My 2021 Espresso Setup

Left to right: Starbucks Barista espresso machine with demitasse cups on top, digital scale and AirScape canister, and Rancilio Rocky grinder​

Last month I traded my friend Andrew some unused Klipsch speakers for his previous espresso machine, a Starbucks Barista (aka Saeco Via Venezia). It came with a pressurized portafilter, so I ordered a bottomless one and a Rancilio Rocky grinder from Seattle Coffee Gear. It’s a nice little setup, but I’m thinking about a more traditional portafilter because I still have more spraying than I would like.

The canister is an AirScape that I’ve had for years. The digital scale is some cheap piece from I don’t know where. And the demitasse cups were a hand me down acquired along with my first espresso machine.

My gifted demitasse cups and first espresso machine, a Mr. Coffee, circa 2012

Getting Good Coffee from a Stovetop Espresso Maker

A while back I found a small Bialetti stovetop espresso maker, or moka pot, at a secondhand store. It’s a nice way to make concentrated coffee. You won’t get the crema of modern espresso, but made right, you’ll still get a very good product.

“Made right” is the key. Even after reading how to use it, my coffee was ending up very bitter. The beans were freshly roasted and freshly ground, and I was turning off the heat when I saw it bubble, so I couldn’t see the problem. Then a friend whose work includes training baristas gave me a couple tips:

  1. As soon as you hear the coffee coming up, turn the heat down.
  2. Don’t use a dark roast.

These two things made a huge difference in the quality of the brew. So when you want to make great coffee with a moka pot:

  1. Get freshly roasted beans, and only grind what you need when you need it. Grind a little more coarsely than you would for espresso.
  2. Fill the lower chamber just up to the pressure valve.
  3. Don’t pack the grounds in like you would for espresso.
  4. Leave the lid open. As soon as your see the first bit of cofee come up, turn it to a low heat.
  5. When it’s almost filled, you’ll see the coffee coming out thin and/or bubble. Take the pot off of heat immediately.
  6. Serve promptly. The heated metal can cause the coffee flavor to change.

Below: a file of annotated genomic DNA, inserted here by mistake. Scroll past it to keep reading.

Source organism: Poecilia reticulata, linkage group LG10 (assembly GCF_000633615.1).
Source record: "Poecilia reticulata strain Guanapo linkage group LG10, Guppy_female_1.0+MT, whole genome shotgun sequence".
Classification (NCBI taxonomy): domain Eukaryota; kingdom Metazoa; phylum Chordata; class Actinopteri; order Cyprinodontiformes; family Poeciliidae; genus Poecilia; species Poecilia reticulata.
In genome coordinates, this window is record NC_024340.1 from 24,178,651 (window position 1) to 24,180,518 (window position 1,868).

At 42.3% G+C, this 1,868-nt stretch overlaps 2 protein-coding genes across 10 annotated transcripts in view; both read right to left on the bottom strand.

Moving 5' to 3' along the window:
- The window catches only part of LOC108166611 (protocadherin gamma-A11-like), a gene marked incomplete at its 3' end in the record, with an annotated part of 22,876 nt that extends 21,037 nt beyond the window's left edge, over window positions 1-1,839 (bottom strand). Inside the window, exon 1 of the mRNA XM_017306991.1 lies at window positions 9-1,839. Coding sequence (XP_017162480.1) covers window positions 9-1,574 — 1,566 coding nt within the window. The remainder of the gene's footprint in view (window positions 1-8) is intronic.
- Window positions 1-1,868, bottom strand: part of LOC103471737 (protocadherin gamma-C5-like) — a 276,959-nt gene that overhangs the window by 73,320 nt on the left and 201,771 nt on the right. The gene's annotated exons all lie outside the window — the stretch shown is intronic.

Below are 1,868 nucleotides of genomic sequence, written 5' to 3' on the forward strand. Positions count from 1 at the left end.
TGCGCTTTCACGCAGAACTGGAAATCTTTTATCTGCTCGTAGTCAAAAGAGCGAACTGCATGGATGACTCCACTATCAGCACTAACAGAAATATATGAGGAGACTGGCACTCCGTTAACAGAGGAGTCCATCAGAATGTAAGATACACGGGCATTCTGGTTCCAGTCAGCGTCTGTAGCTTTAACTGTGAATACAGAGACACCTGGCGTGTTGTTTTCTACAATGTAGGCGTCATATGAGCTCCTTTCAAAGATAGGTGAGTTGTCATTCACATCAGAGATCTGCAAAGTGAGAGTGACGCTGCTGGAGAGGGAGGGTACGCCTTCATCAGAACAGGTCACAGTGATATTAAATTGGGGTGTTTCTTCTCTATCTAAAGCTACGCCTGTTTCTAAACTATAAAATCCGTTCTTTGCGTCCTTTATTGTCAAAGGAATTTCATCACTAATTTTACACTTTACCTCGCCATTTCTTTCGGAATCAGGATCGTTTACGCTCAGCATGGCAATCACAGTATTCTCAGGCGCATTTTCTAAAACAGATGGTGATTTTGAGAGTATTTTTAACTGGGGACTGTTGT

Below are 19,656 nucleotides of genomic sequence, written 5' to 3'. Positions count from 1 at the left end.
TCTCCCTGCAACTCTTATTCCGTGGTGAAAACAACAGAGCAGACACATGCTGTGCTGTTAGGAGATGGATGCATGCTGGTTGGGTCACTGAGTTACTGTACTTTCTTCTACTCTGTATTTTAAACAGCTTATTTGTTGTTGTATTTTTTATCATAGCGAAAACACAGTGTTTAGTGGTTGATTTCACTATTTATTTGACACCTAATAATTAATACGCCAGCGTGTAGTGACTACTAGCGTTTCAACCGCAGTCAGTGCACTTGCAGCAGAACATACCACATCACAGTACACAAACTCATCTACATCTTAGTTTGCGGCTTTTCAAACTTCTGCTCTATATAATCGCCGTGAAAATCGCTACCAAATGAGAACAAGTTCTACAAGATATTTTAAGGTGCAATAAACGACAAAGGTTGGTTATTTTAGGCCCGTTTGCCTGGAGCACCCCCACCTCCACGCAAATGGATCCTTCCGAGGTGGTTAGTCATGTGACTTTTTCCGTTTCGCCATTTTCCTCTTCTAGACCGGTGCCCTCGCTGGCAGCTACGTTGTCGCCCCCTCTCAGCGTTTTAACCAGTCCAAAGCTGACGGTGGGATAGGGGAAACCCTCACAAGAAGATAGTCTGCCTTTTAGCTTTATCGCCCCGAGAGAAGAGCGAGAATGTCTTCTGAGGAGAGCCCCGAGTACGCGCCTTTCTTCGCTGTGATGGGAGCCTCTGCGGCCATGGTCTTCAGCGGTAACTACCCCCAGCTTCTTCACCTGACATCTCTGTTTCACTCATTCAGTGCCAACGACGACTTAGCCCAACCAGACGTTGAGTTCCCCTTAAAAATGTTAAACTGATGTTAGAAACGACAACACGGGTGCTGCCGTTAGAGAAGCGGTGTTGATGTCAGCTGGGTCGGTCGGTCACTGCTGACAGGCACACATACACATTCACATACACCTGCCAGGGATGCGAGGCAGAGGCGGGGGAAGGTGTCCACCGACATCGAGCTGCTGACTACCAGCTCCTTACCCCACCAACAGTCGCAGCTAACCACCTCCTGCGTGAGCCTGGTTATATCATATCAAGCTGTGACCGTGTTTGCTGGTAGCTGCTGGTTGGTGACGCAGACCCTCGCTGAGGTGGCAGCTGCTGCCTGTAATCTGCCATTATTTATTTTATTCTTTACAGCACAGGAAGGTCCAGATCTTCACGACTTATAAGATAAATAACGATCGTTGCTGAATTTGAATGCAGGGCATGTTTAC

This method is great for iced coffee, since it results in a more concentrated brew. Buy one on Amazon and try it out!

Short Review: Breville IQ Kettle

I recently purchased the Breville IQ Kettle on Amazon. It’s made of German Schott glass and has 5 temperature settings: 175F (green & white tea), 195F (oolong tea), 200F (French press), 205F (black and herbal teas, coffee), 212F (boiling). A glass-walled vessel with stainless steel accents, it’s attractive.

It’s well-constructed and visually appealing. The temperature settings are varied enough but not too much, and are well-labeled. It’s fun to watch the water boil through the glass walls.

The only thing I can really find to complain about is that the slow-opening lid leaves a small mouth for putting water into the kettle. I feel like I’ll break it off if I hit it with a faucet or pitcher one too many times. (I typically use a pitcher to pour filtered water into it, as it doesn’t fit in the refrigerator water dispenser.)

Looks good, works well, one minor flaw, and fun. This kettle shows why, as my friend Andrew puts it, “Breville is the Apple of kitchen appliances.” Buy it on Amazon.

WANTED: My Ideal Coffee Setup

I take some pride in the fact that I don’t need coffee to start my day. That does not mean I am a particularly happy person in the morning, just that I can begin without it and be productive.

When my dad decided to get rid of his Keurig and it’s overpriced K-cups, I took it. After trying a few different brands, I settled on the Krispy Kreme K-cups (not a good initialism). How much easier could making coffee be?

But there’s really not art to it. And so, after going to Estonia this summer and discovering the Chemex at a coffee shop, I set out on finding my ideal coffee setup. After some research, here’s what I’ve come up with.

STEP 1: Heat your water

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Diguo Classic Gooseneck Kettle – 49

Heating your water should be the first thing that happens. You shouldn’t grind your beans until you have to put them in the coffee maker. A gooseneck kettle allows you to control the pour better, which is great for letting your ground coffee “bloom”, that is, release CO2 before brewing.

STEP 2: Grind your beans

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Onyx Ceramic Conical Burr Grinder – 19
Good if you’re need a way to grind coffee without electricity.

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Bodum Bistro Conical Burr Grinder – 90
Best for the convenient life, and for grinding more than a serving’s worth of beans.

STEP 3: Brew Your Coffee

Single Cup

Aerobie AeroPress – 32
Seems like a nerdy way to make coffee—but all of this does to a novice, really. The AeroPress can make a variety of coffee and is a great single serve method that can be taken camping and is fairly easy when camping. People that have it generally love it.

With Friends

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Chemex 8-cup Coffee Maker – 44
Discovered the Chemex at a coffee shop in Estonia. (They’re rebranding as Coffee People.) Funny enough, it was invented in the United States and is considered one of the best ways to make pour over coffee due to the conical opening.